Plead Until the Peace Comes

When anxiety was great within me, your consolation brought me joy.
Psalm 94:19

Some days, the uncertainty of life is daunting. And sometimes, the certainty of life is just as bad – inevitable break-ups, illnesses, conflict and stress. We may see what’s coming and the anticipation is more than we can bear.

Anxiety is a tough emotion to crack. Once those stomach butterflies take flight, it’s difficult to settle them down. No hand towel sufficiently dries our palms. Our lungs simply can’t get enough air in. Do you know the feeling? I do. And I think Jesus did as well.

In Mark 14, we find Him in the Garden of Gethsemane, a place He often retreated to for prayer. This time, He brought Peter, James, and John with Him. “My soul is overwhelmed with sorrow to the point of death,” He says to them. (v. 34) The original Greek word used to describe the state of His soul is perilupos, which means greatly grieved, being sorrowful “all-around,” i.e. engulfed in sorrow.

Think of the numerous words we use to define sorrow – sad, unhappy, brokenhearted, mournful, grief-stricken, remorse, poignance, bereavement, anguish. Jesus Himself, being fully God and fully man, experienced an overwhelming sense of these emotions. I imagine Him resisting the urge to vomit, His stomach turning in knots, head spinning, palms sweaty. Negative emotions take a physical toll on our bodies and it did the same for Jesus. He needed reprieve.

So He went to His Father. Going a little farther, He fell to the ground and prayed that if possible the hour might pass from Him. “Abba, Father,” He said, “everything is possible for You. Take this cup from me. Yet not what I will, but what You will.” (v. 35-36)

Jesus pleaded with God for a different plan. We do the same thing, don’t we? When anxiety is deep within us, we want it to go away. We want God to change the circumstances causing our heartache. Yet, as David mentions in Psalm 94, it’s not the work God does that brings joy, but rather the consolation He extends. God didn’t take the cup from Jesus because the very thing Jesus wanted to avoid was what fulfilled God’s plan – salvation for all. Perhaps the very thing we want God to change is what He will use to fulfill His plan in us as well.

But it’s ok to plead with God until the peace comes, because it will. He will comfort us in our time of need. (2 Corinthians 1:3) He will hear us when we cry out to Him. (Psalm 18:6, 116:1) He will give us the strength to courageously face our greatest fears. After Jesus met with God, He was at peace with the plan. God had provided the comfort He needed to boldly walk to His death, with humility and compassion.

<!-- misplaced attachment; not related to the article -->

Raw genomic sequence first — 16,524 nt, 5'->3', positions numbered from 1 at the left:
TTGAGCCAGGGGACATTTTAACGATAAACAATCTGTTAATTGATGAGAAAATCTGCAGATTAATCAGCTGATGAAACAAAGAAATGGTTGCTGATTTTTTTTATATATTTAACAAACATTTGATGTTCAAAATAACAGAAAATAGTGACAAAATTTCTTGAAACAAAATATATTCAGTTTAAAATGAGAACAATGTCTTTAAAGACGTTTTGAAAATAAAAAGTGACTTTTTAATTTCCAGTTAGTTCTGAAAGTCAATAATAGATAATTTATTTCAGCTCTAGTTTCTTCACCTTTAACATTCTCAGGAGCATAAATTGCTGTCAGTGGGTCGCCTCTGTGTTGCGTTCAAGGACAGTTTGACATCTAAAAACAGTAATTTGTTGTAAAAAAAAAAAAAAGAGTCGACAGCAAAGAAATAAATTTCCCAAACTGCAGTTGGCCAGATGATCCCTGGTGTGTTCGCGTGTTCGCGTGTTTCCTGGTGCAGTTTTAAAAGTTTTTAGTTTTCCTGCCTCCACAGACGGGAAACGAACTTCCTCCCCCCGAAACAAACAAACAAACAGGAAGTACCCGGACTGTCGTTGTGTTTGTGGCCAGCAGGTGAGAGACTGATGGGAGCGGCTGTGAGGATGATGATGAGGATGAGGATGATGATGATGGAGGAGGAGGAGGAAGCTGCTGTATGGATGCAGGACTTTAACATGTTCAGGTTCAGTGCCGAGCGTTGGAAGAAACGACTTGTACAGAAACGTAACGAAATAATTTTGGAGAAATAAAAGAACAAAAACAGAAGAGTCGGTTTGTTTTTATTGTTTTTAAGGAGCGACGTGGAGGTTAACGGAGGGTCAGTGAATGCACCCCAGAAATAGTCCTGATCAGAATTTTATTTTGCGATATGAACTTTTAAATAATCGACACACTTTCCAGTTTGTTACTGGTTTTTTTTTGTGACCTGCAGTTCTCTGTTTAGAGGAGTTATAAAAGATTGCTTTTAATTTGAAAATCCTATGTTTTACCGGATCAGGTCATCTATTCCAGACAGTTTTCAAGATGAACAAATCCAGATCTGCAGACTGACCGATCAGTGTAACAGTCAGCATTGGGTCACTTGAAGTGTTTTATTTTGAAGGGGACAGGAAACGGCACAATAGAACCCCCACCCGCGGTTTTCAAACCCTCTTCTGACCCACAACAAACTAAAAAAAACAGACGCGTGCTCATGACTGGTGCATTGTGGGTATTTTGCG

So the next time you’re anxious or overwhelmed by sorrow, plead with God through, praise and prayer, until the peace comes.

Life’s Unexpected Turns

Many are the plans in a person’s heart,
but it is the Lord’s purpose that prevails.
Proverbs 19:21

Some days just simply don’t go as planned. They may start off well, but then, without warning, turn sideways, never to be fully recovered. This was one of those days.

After a couple of busy weeks, I finally had a day to complete all the grunt work I’d been putting off – vacuuming, mopping, and laundry. Mounds of laundry.

But first, the gym. I knew that if I didn’t exercise first it wouldn’t happen. Once I completed my workout, mentally checking off the first “To-Do List” item, I headed home in my car.

As I pulled out into the street, a loud rumble caught my attention. Something didn’t feel right either. A sinking feeling came over me… could I have a flat tire?

Sure enough, I did. In that moment of realization, I knew the day would unfold much differently than I had originally planned. Maybe you can relate. Unexpected traffic causes a missed appointment. An infant’s blowout requires a trip home to change. A long-anticipated vacation is dashed by a significant life event. We’ve all been surprised from time to time, either by little hang-ups or devastating loss.

What can be done when life suddenly turns sideways? That day with the flat tire, I wanted to sit on the curb and cry. I wanted to focus on the disappointment of my well-intentioned day and sulk. I wanted to have a pity party. But Proverbs 19:21 came to mind, which says, many are the plans in a person’s heart, but it is the Lord’s purpose that prevails. The verse gave me hope that maybe God had a purpose hidden in my messed-up plans.

The next four hours were spent replacing the flat tire with a spare, watching the spare go flat, receiving a tow to the tire shop, and buying four new tires. My time, energy, and finances were emptied that day. And if that was all I chose to focus on, I would have missed the ways God was encouraging me to trust Him. He gave me the ability to change the tire, something I had never done before. He gave me the determination to not give up when the spare went flat. And He blessed me with the opportunity to have new tires placed on my vehicle, an overdue necessity.

God’s purpose was going to prevail that day whether I liked it or not. Initially, I felt anxious, agitated, and angry over my circumstances. But with the Lord’s help, my heart changed. His protection and provision led to assurance He was in control, confidence He had a plan, and comfort in knowing He was with me each step of the way. And that was His true purpose – His blessing in disguise.

Lord, thank you for showing me that even when I make plans, I must allow them to unfold under your purpose. Teach me to honor You with how I manage the events of my day.